A couple of weeks back we received our January-February issue of the Kuala Lumpur Golf & Country Club (KLGCC) newsletter, Exclusive.
Nestled between the pages was fete, a culinary quarterly jointly published for KLGCC and its sister outfit Sime Darby Convention Centre, located a few metres down the road from the club in Bukit Kiara.
fete highlights the latest happenings at the various restaurants and eateries that can be found in both establishments - new menus and offerings, festive specials, promotions and such.
Unlike the Royal Lake Club's vibrant publication which is always full of down-to-earth, newsy bits covering the entire spectrum of club activities, KLGCC's Exclusive is decidedly golf-skewed.
Although the club boasts of a complete range of the usual facilities (it underwent massive upgrading in the past two years to the tune of tens of million of ringgit), one would be hard put to find family-oriented write-ups in this bi-monthly issue. It seems to exist only for golf; everything else is secondary.
From my vantage point observations over the years, the only constant in Exclusive apart from golf news is menu promotional updates from the club's various food outlets. In other words, it's strictly M&M (Main & Makan).
I have no desire to cross swords with those folks up in Bukit Kiara with regards Exclusive's editorial content although, speaking as a former scribe and current wordsmith, I can see the endless possibilities of turning it into a better read.
Truth be told, I have been ignoring the newsletter for yonks because it offers non-golfing members like me nothing to be excited about. KLGCC is Pak Abu's golf 'home'. I hardly frequent the place; I find it highly impersonal and lacking in warmth (story here).
This blog entry, however, is not about the club or its newsletter. My attention was actually drawn to a piece entitled "A Rare Delicacy" on page 10 of fete (pix above). Let me be upfront by saying I find it highly distasteful. I am transcribing it here, verbatim, for your reading pleasure.
"From 5 to 31 March, China Treasures* invites you to an exquisite taste of one of China's delicacies - the shark fin's soup. Once savoured only by the emperor due to its rarity and elaborate preparation, the dish holds great significance at important banquets or events as it symbolises wealth, power, prestige and honour.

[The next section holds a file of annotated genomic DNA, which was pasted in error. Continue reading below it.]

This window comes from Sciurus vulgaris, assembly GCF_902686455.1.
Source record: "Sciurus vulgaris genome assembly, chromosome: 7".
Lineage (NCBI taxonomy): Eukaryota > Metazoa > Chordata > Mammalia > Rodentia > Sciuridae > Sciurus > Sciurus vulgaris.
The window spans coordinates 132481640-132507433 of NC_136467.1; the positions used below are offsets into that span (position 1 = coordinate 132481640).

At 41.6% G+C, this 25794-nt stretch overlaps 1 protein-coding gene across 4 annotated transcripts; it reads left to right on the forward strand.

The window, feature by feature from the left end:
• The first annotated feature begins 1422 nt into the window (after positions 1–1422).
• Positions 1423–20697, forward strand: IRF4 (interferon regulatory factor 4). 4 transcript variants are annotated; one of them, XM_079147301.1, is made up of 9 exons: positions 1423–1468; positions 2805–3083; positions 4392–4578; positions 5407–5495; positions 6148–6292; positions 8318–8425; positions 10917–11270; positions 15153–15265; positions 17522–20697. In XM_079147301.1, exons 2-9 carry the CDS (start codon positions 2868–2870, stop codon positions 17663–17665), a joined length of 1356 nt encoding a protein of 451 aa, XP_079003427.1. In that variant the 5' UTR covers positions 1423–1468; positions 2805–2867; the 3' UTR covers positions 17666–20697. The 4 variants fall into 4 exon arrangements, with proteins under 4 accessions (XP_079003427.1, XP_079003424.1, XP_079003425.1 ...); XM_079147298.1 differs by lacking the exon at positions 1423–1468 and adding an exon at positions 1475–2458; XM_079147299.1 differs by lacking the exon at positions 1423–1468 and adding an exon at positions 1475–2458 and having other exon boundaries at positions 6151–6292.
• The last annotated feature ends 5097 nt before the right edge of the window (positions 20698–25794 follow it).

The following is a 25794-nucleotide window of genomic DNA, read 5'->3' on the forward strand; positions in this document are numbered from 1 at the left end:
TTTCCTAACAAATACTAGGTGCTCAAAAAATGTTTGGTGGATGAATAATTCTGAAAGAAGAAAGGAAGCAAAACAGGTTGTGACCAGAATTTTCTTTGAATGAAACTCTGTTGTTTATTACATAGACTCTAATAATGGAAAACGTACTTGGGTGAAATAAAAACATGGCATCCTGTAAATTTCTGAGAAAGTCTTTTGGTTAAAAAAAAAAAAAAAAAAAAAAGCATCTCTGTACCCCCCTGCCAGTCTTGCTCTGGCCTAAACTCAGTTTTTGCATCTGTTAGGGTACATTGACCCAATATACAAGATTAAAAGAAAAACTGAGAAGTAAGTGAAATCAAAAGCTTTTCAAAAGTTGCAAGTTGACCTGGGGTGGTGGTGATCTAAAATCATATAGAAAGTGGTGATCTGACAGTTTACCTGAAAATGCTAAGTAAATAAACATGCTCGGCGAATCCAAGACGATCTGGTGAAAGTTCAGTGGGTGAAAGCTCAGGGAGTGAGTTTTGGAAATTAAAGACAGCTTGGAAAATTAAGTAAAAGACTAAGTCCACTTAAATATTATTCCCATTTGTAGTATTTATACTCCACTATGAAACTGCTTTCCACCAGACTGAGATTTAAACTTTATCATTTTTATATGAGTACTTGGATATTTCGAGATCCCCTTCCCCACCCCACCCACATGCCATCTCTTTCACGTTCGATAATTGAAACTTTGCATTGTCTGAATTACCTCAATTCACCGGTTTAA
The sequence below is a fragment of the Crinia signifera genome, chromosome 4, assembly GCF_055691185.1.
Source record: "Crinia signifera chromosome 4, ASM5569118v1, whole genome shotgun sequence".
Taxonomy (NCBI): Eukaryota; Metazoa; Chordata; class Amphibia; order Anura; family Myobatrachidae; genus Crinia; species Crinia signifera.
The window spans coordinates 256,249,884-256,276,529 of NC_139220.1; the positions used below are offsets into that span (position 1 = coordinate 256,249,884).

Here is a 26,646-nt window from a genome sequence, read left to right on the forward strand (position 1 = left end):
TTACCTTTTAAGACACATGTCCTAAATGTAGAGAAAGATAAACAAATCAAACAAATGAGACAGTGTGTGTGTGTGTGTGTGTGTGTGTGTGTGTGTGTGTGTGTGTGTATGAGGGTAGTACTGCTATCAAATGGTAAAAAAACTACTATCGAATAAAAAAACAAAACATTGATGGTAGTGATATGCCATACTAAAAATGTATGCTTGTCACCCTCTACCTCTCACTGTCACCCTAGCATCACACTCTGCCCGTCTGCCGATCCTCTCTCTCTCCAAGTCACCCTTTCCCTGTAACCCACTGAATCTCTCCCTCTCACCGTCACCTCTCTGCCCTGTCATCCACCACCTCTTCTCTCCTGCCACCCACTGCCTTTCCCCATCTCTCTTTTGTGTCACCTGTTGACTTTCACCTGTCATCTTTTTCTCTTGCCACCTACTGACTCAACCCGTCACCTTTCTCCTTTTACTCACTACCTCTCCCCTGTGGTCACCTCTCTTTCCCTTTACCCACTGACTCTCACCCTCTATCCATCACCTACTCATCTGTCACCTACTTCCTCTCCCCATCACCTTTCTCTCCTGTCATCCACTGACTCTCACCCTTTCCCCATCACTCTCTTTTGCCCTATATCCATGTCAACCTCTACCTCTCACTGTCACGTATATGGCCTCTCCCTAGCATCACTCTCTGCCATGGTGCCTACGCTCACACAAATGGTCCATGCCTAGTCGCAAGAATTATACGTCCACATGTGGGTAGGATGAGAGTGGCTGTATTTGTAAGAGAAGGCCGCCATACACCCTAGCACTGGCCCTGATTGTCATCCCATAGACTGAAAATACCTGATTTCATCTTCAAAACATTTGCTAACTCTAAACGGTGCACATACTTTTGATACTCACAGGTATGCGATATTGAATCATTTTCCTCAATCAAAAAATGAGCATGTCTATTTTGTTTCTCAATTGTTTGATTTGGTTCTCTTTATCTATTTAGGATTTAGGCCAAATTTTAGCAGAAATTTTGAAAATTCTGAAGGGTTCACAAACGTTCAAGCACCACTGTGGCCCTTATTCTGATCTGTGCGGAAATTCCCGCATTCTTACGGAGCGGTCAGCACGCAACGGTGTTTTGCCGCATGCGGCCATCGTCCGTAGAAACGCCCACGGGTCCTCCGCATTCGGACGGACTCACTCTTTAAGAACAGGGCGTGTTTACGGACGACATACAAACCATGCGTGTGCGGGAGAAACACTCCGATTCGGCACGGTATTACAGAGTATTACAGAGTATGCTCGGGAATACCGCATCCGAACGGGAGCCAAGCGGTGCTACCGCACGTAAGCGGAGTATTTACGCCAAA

"At China Treasures, Chef xxx has combined the fine taste of shark's fin with crab meat, presenting diners an opportunity to sample this delectable cuisine with enhanced flavours."
How establishments presumeably posh and prestigious as these two can be so vulgar and crass as to promote the consumption of shark's fin when the whole world has long awakened to the brutality of shark's fin harvest (here), I cannot even begin to comprehend.
Some people may think nothing of it. I could almost hear their derisive "It's only shark's fin soup, for pete's sake!" Personally, however, I see it as a poor reflection of the conglomerate itself.
Even among the local Chinese community, the growing awareness of cruel finning practice has resulted in many people consciously dropping shark's fin from their menu.
A case in point; when our fellow Royal Lake Club members Datuk Tan and wife Datin Emily held a wedding banquet for their son Jenn-Hui two years ago, shark's fin was noticeably absent (story here).
In Malaysia, five years ago the government took the admirable step of banning shark's fin soup from official functions in a commitment to the Malaysian Nature Society to conserve the shark species (see report here).
We can't stop people from eating shark's fin soup if they want to. What disgusts me is the fact that these people are not unaware of the inhumane way fins are harvested. They just choose to conveniently ignore it.
Giving mileage via a grand promotion like this is as tasteless as the fin itself, truly a no-class act. (Shark's fin in its raw form is glutenous and bland; it only comes to 'life' with the addition of many other ingredients and condiments).
Lest one forget, there is more to life than wealth, power and prestige. You don't need to show off your status in life by having shark's fin on your banquet table. It is much more honourable to give up the delicacy altogether, because indulging in it means condoning the cruelty involved in harvesting it.
The choice is yours.
PS: China Treasures is the Chinese restaurant that operates in both Sime Darby Convention Centre and KLGCC.